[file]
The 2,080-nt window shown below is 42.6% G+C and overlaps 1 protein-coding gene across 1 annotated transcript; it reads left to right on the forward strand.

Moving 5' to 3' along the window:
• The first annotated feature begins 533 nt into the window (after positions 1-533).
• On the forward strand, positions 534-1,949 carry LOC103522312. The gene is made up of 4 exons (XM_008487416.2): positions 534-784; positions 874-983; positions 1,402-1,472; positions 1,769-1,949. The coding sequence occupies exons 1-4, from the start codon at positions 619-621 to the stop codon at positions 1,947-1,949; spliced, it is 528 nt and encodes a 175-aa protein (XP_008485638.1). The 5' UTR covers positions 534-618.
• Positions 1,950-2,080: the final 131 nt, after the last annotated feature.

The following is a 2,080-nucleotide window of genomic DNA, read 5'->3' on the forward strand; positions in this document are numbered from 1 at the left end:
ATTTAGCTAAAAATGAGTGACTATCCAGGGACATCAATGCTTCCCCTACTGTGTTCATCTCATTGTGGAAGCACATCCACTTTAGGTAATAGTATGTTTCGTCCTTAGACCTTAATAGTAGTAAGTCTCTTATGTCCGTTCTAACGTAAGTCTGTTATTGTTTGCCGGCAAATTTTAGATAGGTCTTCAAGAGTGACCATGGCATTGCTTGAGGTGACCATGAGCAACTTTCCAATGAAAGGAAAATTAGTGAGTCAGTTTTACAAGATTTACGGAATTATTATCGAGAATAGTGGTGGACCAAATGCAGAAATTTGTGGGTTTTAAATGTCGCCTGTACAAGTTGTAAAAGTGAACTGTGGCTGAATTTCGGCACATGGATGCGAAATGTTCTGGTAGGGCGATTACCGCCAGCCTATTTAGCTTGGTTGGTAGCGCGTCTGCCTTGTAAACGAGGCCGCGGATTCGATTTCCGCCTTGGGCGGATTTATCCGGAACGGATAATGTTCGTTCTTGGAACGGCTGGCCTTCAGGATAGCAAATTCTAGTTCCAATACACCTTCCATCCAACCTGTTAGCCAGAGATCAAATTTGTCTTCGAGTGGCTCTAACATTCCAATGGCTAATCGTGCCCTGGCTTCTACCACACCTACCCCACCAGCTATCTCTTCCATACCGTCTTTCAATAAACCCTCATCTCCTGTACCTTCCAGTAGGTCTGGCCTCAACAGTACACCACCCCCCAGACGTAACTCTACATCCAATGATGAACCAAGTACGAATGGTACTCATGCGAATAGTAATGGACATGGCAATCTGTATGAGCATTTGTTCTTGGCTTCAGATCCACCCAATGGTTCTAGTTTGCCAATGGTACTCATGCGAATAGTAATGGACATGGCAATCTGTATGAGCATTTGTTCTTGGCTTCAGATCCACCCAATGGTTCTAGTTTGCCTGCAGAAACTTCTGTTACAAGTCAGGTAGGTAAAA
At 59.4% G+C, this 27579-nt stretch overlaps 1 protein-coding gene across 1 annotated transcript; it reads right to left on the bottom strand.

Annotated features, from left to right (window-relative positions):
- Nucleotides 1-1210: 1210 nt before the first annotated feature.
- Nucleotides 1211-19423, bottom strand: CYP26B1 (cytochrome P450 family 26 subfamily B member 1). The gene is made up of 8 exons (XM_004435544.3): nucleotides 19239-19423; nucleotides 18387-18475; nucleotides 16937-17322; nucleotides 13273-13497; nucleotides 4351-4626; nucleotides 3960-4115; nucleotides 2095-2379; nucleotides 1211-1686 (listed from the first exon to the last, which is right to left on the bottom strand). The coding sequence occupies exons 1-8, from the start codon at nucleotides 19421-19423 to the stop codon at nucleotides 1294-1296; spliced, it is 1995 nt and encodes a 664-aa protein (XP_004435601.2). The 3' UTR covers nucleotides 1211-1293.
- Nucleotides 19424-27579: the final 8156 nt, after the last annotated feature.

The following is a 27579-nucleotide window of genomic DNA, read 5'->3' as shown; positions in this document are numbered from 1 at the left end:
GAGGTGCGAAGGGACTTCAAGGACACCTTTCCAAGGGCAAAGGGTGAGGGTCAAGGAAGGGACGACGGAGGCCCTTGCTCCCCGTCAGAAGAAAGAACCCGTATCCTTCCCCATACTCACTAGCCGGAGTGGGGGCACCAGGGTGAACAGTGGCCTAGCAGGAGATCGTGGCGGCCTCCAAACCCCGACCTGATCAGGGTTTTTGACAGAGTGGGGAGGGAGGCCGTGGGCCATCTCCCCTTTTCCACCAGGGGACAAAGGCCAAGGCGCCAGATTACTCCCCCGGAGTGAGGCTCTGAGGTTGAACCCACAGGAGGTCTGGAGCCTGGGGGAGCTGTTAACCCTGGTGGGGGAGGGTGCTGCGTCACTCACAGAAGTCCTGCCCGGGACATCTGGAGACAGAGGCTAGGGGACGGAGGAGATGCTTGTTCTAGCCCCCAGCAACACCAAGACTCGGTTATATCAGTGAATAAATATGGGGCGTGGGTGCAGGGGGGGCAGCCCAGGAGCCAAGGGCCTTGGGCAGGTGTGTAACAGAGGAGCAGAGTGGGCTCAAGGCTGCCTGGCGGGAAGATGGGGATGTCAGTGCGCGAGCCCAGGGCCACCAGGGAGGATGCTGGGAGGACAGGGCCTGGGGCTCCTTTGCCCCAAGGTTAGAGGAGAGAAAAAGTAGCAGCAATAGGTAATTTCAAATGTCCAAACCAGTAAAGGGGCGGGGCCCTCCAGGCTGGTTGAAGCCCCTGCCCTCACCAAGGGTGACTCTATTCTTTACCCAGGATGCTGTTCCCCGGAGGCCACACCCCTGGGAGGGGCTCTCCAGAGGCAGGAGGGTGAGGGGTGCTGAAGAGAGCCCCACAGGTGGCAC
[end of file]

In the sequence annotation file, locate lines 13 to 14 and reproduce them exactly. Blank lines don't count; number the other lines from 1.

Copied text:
The following is a 27579-nucleotide window of genomic DNA, read 5'->3' as shown; positions in this document are numbered from 1 at the left end:
GAGGTGCGAAGGGACTTCAAGGACACCTTTCCAAGGGCAAAGGGTGAGGGTCAAGGAAGGGACGACGGAGGCCCTTGCTCCCCGTCAGAAGAAAGAACCCGTATCCTTCCCCATACTCACTAGCCGGAGTGGGGGCACCAGGGTGAACAGTGGCCTAGCAGGAGATCGTGGCGGCCTCCAAACCCCGACCTGATCAGGGTTTTTGACAGAGTGGGGAGGGAGGCCGTGGGCCATCTCCCCTTTTCCACCAGGGGACAAAGGCCAAGGCGCCAGATTACTCCCCCGGAGTGAGGCTCTGAGGTTGAACCCACAGGAGGTCTGGAGCCTGGGGGAGCTGTTAACCCTGGTGGGGGAGGGTGCTGCGTCACTCACAGAAGTCCTGCCCGGGACATCTGGAGACAGAGGCTAGGGGACGGAGGAGATGCTTGTTCTAGCCCCCAGCAACACCAAGACTCGGTTATATCAGTGAATAAATATGGGGCGTGGGTGCAGGGGGGGCAGCCCAGGAGCCAAGGGCCTTGGGCAGGTGTGTAACAGAGGAGCAGAGTGGGCTCAAGGCTGCCTGGCGGGAAGATGGGGATGTCAGTGCGCGAGCCCAGGGCCACCAGGGAGGATGCTGGGAGGACAGGGCCTGGGGCTCCTTTGCCCCAAGGTTAGAGGAGAGAAAAAGTAGCAGCAATAGGTAATTTCAAATGTCCAAACCAGTAAAGGGGCGGGGCCCTCCAGGCTGGTTGAAGCCCCTGCCCTCACCAAGGGTGACTCTATTCTTTACCCAGGATGCTGTTCCCCGGAGGCCACACCCCTGGGAGGGGCTCTCCAGAGGCAGGAGGGTGAGGGGTGCTGAAGAGAGCCCCACAGGTGGCAC